China’s New Mental Health Law: Reframing Involuntary Treatment

Michael R. Phillips, M.D., M.P.H.; Hanhui Chen, M.D., Ph.D.; Kate Diesfeld, J.D.; Bin Xie, M.D.; Hui G. Cheng, Ph.D.; Graham Mellsop, M.D.; Xiehe Liu, M.D.
Publication date: 
1 June 2013

Am J Psychiatry 2013;170:588-591. 10.1176/appi.ajp.2013.12121559

After 27 years of often contentious debate, China’s first national mental health legislation was adopted by the Standing Committee of the National People’s Congress on October 26, 2012, with the law taking effect on May 1, 2013 (1). Over the coming decades, this wide-ranging law will fundamentally transform the provision of mental health services in China.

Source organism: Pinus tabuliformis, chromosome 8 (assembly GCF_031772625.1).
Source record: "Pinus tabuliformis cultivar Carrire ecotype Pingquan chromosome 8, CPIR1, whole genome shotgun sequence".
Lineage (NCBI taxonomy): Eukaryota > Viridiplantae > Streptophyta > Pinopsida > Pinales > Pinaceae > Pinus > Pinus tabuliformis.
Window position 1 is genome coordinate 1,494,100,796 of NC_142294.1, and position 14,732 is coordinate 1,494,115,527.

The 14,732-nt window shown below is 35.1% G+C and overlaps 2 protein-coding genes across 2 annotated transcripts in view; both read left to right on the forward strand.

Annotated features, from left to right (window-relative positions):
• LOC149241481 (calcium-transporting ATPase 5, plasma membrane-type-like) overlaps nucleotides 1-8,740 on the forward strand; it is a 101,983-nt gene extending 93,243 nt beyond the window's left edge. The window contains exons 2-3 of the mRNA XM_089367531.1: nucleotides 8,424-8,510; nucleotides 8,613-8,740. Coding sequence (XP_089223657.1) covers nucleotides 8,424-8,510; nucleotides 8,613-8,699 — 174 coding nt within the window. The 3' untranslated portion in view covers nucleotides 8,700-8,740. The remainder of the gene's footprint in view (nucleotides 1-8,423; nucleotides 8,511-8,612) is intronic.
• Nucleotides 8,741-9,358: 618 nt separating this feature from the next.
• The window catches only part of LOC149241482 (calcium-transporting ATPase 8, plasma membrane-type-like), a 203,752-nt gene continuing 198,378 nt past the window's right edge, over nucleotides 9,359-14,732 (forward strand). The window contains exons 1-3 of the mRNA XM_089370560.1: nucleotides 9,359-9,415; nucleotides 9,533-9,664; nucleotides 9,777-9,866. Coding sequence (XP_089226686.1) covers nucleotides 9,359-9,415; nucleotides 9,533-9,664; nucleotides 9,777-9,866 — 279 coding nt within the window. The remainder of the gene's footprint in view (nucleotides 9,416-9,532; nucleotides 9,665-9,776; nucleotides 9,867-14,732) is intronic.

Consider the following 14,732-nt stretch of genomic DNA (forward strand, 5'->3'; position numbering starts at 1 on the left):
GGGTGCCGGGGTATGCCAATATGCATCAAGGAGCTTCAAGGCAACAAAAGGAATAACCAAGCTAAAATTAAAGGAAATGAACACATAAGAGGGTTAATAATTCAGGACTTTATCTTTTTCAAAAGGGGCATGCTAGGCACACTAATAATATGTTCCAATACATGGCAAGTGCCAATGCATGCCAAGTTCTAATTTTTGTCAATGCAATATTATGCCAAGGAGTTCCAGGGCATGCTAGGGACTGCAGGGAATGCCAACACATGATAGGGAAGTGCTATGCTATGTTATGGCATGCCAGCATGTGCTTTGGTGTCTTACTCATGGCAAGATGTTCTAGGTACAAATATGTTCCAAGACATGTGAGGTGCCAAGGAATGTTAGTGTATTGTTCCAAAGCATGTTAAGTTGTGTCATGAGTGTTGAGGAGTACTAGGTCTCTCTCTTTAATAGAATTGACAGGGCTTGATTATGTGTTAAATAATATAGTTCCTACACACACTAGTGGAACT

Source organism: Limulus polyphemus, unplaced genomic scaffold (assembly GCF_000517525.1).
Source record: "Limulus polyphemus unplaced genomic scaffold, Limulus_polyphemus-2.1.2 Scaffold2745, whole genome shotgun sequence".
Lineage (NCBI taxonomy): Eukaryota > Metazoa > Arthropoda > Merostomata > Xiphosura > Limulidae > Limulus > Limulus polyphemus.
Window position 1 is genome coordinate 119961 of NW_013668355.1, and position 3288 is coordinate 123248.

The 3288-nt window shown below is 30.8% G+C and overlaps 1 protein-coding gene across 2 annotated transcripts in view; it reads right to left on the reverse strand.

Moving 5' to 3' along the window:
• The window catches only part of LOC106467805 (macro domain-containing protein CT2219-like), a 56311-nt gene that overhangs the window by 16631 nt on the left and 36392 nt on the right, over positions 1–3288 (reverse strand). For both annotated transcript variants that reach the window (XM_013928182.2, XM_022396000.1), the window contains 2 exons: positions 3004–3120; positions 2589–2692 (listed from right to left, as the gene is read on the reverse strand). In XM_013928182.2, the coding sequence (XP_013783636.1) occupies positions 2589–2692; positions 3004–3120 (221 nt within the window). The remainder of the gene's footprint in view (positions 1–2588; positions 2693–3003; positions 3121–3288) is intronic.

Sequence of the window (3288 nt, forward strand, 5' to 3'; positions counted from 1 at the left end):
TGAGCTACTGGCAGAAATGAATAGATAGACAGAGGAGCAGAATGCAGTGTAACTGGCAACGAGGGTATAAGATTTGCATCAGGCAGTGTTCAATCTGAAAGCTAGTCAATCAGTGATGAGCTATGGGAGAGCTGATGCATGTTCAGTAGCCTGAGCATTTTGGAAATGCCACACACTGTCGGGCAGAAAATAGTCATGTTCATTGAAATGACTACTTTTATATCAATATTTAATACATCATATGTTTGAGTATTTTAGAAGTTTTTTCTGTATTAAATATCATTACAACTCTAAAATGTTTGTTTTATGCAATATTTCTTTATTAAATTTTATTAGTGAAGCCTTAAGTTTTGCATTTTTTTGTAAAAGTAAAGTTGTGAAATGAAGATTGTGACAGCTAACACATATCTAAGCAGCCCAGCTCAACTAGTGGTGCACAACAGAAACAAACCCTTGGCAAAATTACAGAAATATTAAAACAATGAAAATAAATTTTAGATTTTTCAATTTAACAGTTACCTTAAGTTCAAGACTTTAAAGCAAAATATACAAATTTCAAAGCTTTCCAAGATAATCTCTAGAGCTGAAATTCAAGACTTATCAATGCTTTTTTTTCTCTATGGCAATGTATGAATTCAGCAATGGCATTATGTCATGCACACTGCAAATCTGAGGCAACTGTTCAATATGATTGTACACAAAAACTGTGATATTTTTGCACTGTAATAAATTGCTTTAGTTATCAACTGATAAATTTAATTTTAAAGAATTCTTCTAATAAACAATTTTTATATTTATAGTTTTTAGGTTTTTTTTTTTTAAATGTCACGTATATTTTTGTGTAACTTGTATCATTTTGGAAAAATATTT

How has this law come into being? From 1985 through 1999, 10 proposed versions of the law were primarily debated in academic circles, spearheaded by the efforts of Professor Xiehe Liu (2). After 1999, the responsibility for the development of the law was taken over by the Ministry of Health. Over the next decade, several large municipalities around the country adopted their own mental health regulations (3), gaining experience that helped in the formulation of the national statute (which will now supersede local regulations). Multiple versions of the national law were debated by expert committees convened by the Ministry. The members of these committees were primarily prominent psychiatrists, public health experts, and legal experts. Other professional groups, individuals with mental illnesses, and the families of the mentally ill had little role in the formulation of the law, although they were able to make comments on the law after the draft version was released for public comment in June 2011...


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